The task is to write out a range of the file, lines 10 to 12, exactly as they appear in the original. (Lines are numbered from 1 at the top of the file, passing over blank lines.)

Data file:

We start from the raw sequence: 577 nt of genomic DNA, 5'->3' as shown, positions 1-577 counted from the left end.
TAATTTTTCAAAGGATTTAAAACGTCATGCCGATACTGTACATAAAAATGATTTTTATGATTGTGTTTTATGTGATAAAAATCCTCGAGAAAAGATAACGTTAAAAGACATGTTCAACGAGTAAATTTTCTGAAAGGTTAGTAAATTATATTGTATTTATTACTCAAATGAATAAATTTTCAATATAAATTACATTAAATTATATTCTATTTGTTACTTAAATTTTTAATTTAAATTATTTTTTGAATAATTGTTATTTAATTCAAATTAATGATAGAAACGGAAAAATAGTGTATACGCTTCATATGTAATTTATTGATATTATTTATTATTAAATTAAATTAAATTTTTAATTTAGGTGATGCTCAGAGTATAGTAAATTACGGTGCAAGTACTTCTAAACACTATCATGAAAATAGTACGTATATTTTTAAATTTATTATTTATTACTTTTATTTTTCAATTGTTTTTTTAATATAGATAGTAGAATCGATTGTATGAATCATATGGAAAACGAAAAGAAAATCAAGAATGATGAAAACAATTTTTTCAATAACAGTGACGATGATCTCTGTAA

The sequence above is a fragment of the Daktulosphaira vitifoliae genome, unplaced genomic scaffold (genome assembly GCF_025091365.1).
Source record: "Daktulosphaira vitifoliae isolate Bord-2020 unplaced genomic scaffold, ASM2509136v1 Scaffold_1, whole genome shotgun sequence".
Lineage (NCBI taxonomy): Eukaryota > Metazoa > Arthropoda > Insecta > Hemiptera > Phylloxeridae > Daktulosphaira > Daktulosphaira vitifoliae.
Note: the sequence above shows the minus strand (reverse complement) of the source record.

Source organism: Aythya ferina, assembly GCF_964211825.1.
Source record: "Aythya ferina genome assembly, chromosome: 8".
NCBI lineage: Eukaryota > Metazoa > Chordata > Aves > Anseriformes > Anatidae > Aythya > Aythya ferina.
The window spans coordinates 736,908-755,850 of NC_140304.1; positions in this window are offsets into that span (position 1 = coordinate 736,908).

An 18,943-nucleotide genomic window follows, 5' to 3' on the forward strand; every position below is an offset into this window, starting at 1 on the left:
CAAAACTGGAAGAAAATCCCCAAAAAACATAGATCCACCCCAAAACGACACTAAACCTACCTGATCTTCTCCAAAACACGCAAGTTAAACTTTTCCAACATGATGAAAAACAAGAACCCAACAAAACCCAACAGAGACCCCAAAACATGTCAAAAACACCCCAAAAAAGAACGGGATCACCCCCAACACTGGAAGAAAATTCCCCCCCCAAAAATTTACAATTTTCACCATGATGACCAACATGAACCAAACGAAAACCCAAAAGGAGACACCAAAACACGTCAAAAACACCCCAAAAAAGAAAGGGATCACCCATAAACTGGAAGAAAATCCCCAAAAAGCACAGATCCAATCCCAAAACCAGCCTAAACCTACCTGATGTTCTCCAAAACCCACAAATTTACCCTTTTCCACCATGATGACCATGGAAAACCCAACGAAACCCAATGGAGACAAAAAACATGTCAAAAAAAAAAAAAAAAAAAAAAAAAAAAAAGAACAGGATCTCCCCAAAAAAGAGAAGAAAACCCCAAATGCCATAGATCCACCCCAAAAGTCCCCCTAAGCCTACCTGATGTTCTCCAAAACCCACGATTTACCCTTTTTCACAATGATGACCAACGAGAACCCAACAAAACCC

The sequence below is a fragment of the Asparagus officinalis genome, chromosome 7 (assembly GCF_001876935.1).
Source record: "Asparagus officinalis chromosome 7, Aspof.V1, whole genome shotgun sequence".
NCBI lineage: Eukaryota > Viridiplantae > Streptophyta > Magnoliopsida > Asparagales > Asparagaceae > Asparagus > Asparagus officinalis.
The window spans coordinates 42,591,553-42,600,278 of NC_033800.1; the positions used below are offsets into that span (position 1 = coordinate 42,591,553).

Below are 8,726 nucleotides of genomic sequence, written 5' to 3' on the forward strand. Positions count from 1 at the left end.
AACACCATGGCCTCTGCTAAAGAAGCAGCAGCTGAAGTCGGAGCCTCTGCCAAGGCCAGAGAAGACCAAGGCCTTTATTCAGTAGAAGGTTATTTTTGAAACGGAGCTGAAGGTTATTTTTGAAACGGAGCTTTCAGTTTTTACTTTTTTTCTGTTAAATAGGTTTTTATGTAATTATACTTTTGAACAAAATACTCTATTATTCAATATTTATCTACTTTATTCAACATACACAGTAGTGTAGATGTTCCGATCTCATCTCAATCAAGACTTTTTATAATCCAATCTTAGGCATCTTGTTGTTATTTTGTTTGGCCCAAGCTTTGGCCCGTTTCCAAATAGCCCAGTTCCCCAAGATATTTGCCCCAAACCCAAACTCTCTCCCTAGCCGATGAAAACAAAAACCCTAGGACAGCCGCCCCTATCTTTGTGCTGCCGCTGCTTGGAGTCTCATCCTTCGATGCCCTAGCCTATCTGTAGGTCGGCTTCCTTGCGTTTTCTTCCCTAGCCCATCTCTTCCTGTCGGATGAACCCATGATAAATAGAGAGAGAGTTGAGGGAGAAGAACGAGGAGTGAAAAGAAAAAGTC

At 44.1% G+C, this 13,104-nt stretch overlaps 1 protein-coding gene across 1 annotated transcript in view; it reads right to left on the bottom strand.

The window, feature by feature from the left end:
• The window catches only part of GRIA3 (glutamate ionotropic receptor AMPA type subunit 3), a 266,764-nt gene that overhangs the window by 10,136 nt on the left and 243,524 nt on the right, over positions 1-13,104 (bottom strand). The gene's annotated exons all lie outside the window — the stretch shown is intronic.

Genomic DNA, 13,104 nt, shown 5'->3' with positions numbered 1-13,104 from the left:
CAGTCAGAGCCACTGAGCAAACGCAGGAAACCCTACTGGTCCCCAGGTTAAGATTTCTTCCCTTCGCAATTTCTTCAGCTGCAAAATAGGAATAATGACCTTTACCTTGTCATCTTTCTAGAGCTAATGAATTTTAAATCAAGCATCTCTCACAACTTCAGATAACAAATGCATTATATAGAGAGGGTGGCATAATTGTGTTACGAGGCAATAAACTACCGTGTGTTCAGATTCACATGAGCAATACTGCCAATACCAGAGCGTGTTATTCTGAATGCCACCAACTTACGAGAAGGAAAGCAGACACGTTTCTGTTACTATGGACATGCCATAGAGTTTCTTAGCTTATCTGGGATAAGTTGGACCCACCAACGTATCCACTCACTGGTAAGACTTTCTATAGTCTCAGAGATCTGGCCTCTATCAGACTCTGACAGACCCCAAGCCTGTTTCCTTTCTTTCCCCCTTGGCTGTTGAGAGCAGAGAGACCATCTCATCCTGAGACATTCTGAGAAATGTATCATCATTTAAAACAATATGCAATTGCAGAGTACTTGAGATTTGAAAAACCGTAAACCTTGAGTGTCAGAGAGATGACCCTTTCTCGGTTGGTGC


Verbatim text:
The window spans coordinates 736,908-755,850 of NC_140304.1; positions in this window are offsets into that span (position 1 = coordinate 736,908).

An 18,943-nucleotide genomic window follows, 5' to 3' on the forward strand; every position below is an offset into this window, starting at 1 on the left:
CAAAACTGGAAGAAAATCCCCAAAAAACATAGATCCACCCCAAAACGACACTAAACCTACCTGATCTTCTCCAAAACACGCAAGTTAAACTTTTCCAACATGATGAAAAACAAGAACCCAACAAAACCCAACAGAGACCCCAAAACATGTCAAAAACACCCCAAAAAAGAACGGGATCACCCCCAACACTGGAAGAAAATTCCCCCCCCAAAAATTTACAATTTTCACCATGATGACCAACATGAACCAAACGAAAACCCAAAAGGAGACACCAAAACACGTCAAAAACACCCCAAAAAAGAAAGGGATCACCCATAAACTGGAAGAAAATCCCCAAAAAGCACAGATCCAATCCCAAAACCAGCCTAAACCTACCTGATGTTCTCCAAAACCCACAAATTTACCCTTTTCCACCATGATGACCATGGAAAACCCAACGAAACCCAATGGAGACAAAAAACATGTCAAAAAAAAAAAAAAAAAAAAAAAAAAAAAAGAACAGGATCTCCCCAAAAAAGAGAAGAAAACCCCAAATGCCATAGATCCACCCCAAAAGTCCCCCTAAGCCTACCTGATGTTCTCCAAAACCCACGATTTACCCTTTTTCACAATGATGACCAACGAGAACCCAACAAAACCC